Though often overlooked by historians, several Black scientists are among the most spectacular contributors to horticulture and agricultural history. Faced with unique but extraordinary challenges, Percy Julian, Marie Clark Taylor, and Edmond Albius all contributed significantly to botany, horticulture, and humankind through their experimentation and exploration with plants. As we celebrate Black History Month, we consider how these individuals shaped some of the most used plants and methodologies in modern times.
Who is Percy Julian?
Percy Julian was a chemist who participated in the synthesis and large-scale production of steroids from plant compounds. The grandson of enslaved people, Julian studied chemistry and graduated as valedictorian of his class in 1920 from DePauw University. Among his many accomplishments, Julian collaborated with his colleague Josef Pikl on the first total synthesis of physotigmine, the active principle of Calabar bean that is used to treat glaucoma. He went on to work for Glidden where he actively searched for new ways to make products from soybeans and developed an innovative method of converting soybean oil into progesterone at scale, producing five to six pounds of progesterone each day.
Calabar bean from the Missouri Botanical Garden’s collections. Photo from Tropicos.
Who is Marie Clark Taylor?
Marie Clark Taylor was the first Black woman to gain a PhD in botany, and she led the botany department at Howard University until she retired from her successful career in plant science. The National Science Foundation ranks Howard University as the top producer of African-American undergraduates who later earn science and engineering doctoral degrees.
Dr. Taylor was a plant physiologist who studied plant growth in response to light. A relentless advocate for education, Dr. Taylor worked passionately to equip elementary and high school educators with methods to increase the use of botanicals in classroom curriculum. A teacher of teachers, Taylor led summer science institutes for high school teachers to introduce them to innovative methods of teaching science using real plant materials and light microscopes. During her tenure at Howard University, the botany department flourished as she contributed significantly to the design and construction of a new biology building with a botanical greenhouse laboratory on its rooftop.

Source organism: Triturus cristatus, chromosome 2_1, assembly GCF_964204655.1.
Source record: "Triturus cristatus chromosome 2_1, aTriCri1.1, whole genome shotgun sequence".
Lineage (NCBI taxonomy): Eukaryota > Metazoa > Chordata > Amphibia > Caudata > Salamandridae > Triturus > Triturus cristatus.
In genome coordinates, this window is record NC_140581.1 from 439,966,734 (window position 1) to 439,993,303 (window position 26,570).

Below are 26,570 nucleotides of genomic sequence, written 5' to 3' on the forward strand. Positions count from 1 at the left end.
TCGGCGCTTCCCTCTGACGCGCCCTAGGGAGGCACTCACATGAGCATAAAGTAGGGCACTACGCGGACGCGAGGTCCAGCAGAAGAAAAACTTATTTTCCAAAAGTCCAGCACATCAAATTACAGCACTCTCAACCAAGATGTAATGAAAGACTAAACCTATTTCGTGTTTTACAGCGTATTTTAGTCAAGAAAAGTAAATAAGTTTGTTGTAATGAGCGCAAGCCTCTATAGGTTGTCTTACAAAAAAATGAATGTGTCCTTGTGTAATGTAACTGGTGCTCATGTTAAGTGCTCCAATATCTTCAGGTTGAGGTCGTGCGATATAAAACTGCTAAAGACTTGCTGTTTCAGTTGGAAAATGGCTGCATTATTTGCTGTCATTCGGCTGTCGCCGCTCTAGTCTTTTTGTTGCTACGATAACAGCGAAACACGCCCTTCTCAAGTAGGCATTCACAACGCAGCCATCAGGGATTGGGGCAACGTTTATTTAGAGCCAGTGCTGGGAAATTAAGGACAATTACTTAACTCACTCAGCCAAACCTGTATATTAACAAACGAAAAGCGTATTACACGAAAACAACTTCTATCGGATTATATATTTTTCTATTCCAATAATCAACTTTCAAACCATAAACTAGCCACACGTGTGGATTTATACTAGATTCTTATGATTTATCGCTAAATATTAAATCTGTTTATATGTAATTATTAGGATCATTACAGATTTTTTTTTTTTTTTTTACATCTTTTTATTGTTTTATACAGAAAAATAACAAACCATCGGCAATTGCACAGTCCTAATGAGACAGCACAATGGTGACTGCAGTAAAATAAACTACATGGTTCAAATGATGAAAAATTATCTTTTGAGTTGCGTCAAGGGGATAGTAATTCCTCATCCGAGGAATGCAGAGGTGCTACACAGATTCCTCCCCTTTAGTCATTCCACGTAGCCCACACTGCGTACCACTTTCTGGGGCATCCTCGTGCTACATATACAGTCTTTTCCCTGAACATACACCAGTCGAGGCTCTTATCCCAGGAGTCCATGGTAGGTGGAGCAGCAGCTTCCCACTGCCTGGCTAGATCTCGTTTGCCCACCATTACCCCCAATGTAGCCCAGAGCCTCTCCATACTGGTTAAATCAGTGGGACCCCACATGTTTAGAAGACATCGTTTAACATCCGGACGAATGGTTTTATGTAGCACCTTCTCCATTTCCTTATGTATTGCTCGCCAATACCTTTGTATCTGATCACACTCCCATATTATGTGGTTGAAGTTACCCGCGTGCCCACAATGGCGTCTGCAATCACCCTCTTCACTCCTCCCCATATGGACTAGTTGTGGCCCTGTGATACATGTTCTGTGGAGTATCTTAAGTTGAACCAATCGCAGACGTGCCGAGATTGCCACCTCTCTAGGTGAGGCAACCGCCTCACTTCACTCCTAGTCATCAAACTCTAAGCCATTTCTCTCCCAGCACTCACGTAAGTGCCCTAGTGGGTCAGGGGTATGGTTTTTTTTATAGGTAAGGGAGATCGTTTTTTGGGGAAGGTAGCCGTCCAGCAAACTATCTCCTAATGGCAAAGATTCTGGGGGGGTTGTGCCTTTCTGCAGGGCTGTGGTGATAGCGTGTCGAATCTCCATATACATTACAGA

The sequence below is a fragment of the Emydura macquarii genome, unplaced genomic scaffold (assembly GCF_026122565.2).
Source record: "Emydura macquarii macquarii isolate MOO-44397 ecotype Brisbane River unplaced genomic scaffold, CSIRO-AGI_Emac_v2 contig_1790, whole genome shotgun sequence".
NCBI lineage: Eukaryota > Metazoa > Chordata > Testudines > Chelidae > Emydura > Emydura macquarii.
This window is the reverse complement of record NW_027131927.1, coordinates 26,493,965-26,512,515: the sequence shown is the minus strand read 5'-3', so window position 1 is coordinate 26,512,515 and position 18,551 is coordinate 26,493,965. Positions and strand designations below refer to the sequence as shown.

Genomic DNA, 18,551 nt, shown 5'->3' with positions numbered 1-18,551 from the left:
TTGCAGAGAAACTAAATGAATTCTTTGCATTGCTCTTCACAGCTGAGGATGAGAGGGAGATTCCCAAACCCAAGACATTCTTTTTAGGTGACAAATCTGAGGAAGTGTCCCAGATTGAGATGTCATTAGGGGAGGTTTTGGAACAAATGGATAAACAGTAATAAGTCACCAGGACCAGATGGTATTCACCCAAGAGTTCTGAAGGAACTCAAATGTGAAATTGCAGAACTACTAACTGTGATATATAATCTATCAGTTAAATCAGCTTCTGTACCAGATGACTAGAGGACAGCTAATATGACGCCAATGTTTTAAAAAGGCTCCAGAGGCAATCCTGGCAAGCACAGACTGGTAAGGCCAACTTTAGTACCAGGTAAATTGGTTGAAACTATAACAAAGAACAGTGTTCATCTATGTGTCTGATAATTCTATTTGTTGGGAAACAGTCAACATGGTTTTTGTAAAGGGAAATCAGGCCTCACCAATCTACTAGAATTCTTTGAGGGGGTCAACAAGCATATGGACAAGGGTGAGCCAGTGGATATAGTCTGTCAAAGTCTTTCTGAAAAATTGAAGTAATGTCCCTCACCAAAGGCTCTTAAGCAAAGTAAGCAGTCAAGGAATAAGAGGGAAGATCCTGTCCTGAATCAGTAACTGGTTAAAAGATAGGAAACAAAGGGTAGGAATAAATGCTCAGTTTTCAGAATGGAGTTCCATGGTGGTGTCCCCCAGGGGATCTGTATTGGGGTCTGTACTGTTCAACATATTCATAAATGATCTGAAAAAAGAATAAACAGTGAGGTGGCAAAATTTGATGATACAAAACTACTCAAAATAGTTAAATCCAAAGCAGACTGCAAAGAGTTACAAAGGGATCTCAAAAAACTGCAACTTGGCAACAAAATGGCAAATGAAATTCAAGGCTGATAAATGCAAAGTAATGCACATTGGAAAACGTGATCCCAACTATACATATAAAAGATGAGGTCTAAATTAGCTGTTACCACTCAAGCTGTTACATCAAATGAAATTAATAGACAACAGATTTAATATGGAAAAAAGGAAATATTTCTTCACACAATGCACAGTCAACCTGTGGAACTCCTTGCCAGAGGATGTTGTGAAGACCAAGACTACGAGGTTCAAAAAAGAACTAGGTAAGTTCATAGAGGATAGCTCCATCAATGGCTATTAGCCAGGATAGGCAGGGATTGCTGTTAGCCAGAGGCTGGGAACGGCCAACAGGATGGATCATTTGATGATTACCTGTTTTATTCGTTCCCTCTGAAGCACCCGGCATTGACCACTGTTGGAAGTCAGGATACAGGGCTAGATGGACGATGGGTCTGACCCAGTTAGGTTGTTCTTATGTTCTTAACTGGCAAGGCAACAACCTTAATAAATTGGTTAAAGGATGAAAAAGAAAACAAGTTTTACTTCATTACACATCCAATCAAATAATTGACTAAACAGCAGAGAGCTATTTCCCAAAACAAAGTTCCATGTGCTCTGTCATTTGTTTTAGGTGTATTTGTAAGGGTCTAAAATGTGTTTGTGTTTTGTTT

Who is Edmond Albius?
Edmond Albius was born into slavery and orphaned in 1829 on Reunion, an island 1500 miles east of Africa. As a young boy, he was sent to work on the plantation of botanist Ferreol Bellier-Beamont. Edmond grew up following Bellier-Beamont around the estate learning about the various fruits, vegetables, and flowers he kept, including a vanilla vine.
Vanilla phaeantha blooms at the Missouri Botanical Garden. Photo by Dan Brown.
Vanilla orchids are notoriously difficult to pollinate outside of Mexico, and Bellier-Beaumont’s vanilla orchid seldom flowered and never bore fruit. Shocking the entire island, Edmond discovered a method for pollinating the plants by using a piece of bamboo the size of a toothpick to lift the part that prevents self-pollination out of the way and gently pinching the pollen bearing and receiving stigmas together. His remarkable method is still referenced today as “le geste d’Edmond” (Edmond’s gesture) in French. Edmond’s discovery, which he taught to enslaved people throughout the island and later to a group of horticulturalists, catapulted Reunion to be the largest producer of vanilla beans in the world for decades to come.
In this drawing, Edmond Albius appears with a vanilla orchid vine. Image from the public domain.
Although Edmond Albius, Marie Clark Taylor, and Percy Julian are not as well-remembered as their accomplishments deserve, their work left a lasting impact on the fields of agriculture, horticulture, and botany. These three scientists inspire us all to be observant and mindful in nature, and their stories show us that great things can be achieved even in the face of adversity.
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